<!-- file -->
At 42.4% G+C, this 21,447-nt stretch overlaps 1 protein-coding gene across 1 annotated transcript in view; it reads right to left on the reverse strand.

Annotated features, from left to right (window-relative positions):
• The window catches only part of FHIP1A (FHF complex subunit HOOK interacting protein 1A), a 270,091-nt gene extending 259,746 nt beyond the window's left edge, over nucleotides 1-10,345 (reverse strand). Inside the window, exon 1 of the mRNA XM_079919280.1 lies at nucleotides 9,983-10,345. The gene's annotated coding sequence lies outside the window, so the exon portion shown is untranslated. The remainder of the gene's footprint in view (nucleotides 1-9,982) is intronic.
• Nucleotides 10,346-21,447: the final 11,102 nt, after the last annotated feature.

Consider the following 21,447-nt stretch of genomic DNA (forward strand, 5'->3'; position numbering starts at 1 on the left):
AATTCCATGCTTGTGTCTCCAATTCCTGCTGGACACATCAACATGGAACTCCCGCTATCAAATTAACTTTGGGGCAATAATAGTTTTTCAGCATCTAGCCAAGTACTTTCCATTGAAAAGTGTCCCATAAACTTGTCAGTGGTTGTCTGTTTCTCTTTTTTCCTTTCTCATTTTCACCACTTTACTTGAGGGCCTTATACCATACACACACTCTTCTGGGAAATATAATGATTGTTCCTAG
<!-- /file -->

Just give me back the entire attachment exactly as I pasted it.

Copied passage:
At 42.4% G+C, this 21,447-nt stretch overlaps 1 protein-coding gene across 1 annotated transcript in view; it reads right to left on the reverse strand.

Annotated features, from left to right (window-relative positions):
• The window catches only part of FHIP1A (FHF complex subunit HOOK interacting protein 1A), a 270,091-nt gene extending 259,746 nt beyond the window's left edge, over nucleotides 1-10,345 (reverse strand). Inside the window, exon 1 of the mRNA XM_079919280.1 lies at nucleotides 9,983-10,345. The gene's annotated coding sequence lies outside the window, so the exon portion shown is untranslated. The remainder of the gene's footprint in view (nucleotides 1-9,982) is intronic.
• Nucleotides 10,346-21,447: the final 11,102 nt, after the last annotated feature.

Consider the following 21,447-nt stretch of genomic DNA (forward strand, 5'->3'; position numbering starts at 1 on the left):
AATTCCATGCTTGTGTCTCCAATTCCTGCTGGACACATCAACATGGAACTCCCGCTATCAAATTAACTTTGGGGCAATAATAGTTTTTCAGCATCTAGCCAAGTACTTTCCATTGAAAAGTGTCCCATAAACTTGTCAGTGGTTGTCTGTTTCTCTTTTTTCCTTTCTCATTTTCACCACTTTACTTGAGGGCCTTATACCATACACACACTCTTCTGGGAAATATAATGATTGTTCCTAG